Painting of Renato Usatii at his office.

Marc Champion

Russia's Project Moldova

Marc Champion writes editorials on international affairs. He was previously Istanbul bureau chief for the Wall Street Journal. He was also an editor at the Financial Times, the editor-in-chief of the Moscow Times and a correspondent for the Independent in Washington, the Balkans and Moscow. He is based in London.
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Is Renato Usatii a Russian plot?

The 36-year-old Moldovan, who made enough money in Russia to need a Rolls Royce Silver Wraith, came home in April to set up a political party, and has been running a glittering campaign for the parliamentary vote this coming Sunday.  He's now drawing support from 18 percent of the electorate, according to the latest unpublished poll by the U.S. National Democratic Institute, upending Moldova's electoral arithmetic.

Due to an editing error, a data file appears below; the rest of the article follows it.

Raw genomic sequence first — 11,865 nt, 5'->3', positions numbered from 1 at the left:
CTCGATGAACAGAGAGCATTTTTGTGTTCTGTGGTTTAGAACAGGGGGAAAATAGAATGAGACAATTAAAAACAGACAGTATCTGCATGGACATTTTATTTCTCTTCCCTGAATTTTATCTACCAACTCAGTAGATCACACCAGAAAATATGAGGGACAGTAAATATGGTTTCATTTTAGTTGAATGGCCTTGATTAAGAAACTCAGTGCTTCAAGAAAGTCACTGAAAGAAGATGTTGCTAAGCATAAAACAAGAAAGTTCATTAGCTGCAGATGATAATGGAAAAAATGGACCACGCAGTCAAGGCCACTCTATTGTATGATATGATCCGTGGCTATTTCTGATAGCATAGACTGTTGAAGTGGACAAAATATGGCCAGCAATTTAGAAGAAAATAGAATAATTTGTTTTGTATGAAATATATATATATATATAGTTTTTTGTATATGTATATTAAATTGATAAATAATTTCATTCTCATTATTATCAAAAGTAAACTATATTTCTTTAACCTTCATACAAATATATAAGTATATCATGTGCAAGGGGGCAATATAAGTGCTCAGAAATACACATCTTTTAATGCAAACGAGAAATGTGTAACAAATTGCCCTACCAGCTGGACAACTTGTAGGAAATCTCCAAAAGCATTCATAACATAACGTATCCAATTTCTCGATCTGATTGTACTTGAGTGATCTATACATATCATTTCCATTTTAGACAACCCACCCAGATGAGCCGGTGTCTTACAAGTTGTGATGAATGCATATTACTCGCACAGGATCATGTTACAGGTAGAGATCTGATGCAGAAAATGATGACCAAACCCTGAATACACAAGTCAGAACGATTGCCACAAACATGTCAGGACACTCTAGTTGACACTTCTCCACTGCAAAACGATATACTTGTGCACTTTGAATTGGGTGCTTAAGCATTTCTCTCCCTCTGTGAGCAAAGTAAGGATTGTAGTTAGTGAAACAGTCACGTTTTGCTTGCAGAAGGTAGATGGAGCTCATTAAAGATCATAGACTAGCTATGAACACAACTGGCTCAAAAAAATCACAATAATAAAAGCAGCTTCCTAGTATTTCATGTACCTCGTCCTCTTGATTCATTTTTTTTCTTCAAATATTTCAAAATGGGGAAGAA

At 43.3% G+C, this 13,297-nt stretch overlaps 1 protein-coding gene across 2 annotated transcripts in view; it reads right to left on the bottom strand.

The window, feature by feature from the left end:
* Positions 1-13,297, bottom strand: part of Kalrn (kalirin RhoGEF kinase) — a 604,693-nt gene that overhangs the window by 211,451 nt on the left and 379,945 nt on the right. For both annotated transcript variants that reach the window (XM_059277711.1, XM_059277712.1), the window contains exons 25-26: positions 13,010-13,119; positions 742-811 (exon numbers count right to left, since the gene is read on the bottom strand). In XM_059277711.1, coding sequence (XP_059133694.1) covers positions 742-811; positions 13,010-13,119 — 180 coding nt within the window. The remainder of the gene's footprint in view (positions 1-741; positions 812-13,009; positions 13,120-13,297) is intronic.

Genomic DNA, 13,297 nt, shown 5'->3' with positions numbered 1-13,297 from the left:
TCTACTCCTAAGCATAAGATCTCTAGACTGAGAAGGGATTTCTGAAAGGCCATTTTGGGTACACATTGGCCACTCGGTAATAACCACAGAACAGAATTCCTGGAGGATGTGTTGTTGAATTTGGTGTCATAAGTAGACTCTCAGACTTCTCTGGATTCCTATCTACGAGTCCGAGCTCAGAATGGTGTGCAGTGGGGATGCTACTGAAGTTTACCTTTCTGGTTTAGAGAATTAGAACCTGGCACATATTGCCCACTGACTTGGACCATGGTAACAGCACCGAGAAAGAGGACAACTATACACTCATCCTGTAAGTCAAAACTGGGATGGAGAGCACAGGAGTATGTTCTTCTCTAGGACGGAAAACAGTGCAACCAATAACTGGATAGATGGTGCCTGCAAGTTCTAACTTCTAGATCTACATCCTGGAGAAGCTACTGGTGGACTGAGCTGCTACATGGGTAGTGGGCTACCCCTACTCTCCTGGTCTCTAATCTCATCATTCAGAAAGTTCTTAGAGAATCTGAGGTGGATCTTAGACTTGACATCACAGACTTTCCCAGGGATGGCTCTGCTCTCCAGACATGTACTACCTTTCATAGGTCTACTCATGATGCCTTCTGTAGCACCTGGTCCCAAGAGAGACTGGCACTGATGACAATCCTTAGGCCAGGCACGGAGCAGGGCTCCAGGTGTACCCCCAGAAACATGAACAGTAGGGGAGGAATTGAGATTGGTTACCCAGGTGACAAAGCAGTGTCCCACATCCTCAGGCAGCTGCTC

Vlad Filat, the leader of the pro-European Liberal Democratic Party, says Usatii is a front for Russian secret services and criminal gangs -- part of a multi-pronged Russian plan to get control over Ukraine’s westward neighbor. Russia's aim, Filat says, is to get Moldova to renege on the trade and association agreement it has signed with the European Union and join Russia’s Eurasian Union instead.

In other words, it's the same strategy Russian President Vladimir Putin has followed in Ukraine, but with a political “green man” instead of soldiers and tanks.

“We aren’t just voting for a new government, we’re voting to keep our country,” Filat told me over a table groaning with Romanian delicacies at his parents’ village home, 60 kilometers from the capital, Chisinau.  The minister for health joined us. Both had spent the day campaigning in the area, and seemed worried.

So I later went to see Usatii in Chisinau, to ask if he was indeed a Russian plot. He stopped pacing his office long enough to crush his cigarette in the glass ashtray in front of me, tipping it up so I could see Filat’s picture looking up from beneath the ashes. Filat, he said, is a “gangster” and will be jailed with other members of the current government for their "crimes.”